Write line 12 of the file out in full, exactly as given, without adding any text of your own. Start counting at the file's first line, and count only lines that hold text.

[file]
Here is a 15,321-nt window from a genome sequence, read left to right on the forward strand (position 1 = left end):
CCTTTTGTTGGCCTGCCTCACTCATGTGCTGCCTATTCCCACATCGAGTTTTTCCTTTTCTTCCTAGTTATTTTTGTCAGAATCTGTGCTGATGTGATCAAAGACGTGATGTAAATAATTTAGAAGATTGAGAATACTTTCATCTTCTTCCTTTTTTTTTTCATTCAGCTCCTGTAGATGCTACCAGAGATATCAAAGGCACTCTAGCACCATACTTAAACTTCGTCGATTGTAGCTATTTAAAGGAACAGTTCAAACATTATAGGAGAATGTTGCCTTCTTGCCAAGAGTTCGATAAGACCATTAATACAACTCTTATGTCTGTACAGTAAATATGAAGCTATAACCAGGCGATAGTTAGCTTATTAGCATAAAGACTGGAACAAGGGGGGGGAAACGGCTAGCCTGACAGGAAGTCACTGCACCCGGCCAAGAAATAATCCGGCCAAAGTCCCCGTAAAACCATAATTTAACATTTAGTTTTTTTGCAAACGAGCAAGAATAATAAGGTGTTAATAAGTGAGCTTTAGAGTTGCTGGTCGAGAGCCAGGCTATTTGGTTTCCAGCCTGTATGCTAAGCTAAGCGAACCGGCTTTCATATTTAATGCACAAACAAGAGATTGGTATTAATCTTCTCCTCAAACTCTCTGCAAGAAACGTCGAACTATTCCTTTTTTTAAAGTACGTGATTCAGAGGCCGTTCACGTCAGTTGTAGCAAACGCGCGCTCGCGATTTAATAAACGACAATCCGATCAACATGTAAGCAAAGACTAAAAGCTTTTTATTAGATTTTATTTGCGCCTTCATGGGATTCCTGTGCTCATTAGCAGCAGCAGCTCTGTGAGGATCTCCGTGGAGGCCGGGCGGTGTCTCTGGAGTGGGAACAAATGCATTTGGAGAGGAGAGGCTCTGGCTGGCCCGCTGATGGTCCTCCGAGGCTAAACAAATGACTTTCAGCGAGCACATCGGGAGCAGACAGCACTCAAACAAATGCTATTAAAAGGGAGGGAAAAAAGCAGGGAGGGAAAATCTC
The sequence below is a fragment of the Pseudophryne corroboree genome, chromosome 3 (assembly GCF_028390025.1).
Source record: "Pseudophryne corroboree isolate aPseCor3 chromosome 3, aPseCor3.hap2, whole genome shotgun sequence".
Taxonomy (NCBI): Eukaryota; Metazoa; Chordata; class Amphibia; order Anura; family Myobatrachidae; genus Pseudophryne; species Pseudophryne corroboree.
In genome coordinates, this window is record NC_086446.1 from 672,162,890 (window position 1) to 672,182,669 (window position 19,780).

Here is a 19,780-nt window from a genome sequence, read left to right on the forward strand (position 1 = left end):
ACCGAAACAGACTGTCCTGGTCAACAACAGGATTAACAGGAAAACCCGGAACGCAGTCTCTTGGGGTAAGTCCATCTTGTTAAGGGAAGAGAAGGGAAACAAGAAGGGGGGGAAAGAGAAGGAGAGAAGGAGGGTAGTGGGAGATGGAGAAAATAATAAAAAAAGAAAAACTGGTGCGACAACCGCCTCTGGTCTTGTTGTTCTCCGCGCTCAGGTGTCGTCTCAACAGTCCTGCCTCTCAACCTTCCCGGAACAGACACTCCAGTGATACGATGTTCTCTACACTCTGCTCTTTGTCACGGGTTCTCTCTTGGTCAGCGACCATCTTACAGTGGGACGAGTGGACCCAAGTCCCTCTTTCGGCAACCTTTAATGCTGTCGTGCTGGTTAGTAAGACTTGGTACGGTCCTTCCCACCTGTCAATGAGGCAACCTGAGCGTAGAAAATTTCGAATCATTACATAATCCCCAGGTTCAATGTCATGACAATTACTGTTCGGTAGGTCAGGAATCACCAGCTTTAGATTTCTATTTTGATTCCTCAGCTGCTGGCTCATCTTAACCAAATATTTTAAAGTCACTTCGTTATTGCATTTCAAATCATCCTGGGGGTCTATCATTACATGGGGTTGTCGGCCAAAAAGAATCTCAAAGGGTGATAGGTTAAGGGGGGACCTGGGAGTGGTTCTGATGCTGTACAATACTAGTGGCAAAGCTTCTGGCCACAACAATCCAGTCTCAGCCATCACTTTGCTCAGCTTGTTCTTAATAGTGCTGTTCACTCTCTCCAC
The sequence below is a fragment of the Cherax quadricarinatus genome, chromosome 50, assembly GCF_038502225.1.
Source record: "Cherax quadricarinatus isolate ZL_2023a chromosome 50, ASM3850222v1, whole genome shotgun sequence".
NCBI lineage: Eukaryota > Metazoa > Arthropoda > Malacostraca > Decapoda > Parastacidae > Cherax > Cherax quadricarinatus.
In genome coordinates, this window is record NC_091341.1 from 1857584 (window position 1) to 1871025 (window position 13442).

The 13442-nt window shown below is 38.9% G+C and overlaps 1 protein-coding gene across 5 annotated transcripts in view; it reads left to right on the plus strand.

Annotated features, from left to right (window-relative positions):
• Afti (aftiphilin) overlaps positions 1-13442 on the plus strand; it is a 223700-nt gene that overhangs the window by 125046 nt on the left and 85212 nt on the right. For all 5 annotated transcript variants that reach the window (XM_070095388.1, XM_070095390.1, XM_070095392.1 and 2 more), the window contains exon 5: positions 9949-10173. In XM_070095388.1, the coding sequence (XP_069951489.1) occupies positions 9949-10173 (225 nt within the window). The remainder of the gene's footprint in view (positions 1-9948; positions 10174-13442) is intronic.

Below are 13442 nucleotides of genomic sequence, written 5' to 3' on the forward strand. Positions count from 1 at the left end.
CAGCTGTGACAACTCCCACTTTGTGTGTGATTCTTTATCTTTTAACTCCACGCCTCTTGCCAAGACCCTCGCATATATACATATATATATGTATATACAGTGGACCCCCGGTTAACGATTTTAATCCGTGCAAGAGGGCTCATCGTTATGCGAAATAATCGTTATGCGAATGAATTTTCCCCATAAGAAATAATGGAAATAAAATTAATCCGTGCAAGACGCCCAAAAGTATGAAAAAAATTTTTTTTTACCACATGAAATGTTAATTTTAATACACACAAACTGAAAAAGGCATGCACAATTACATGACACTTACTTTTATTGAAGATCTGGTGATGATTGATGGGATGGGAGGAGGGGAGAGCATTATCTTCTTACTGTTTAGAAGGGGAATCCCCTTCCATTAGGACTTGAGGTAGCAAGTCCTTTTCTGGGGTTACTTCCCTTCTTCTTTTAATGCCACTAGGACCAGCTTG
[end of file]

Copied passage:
In genome coordinates, this window is record NC_091341.1 from 1857584 (window position 1) to 1871025 (window position 13442).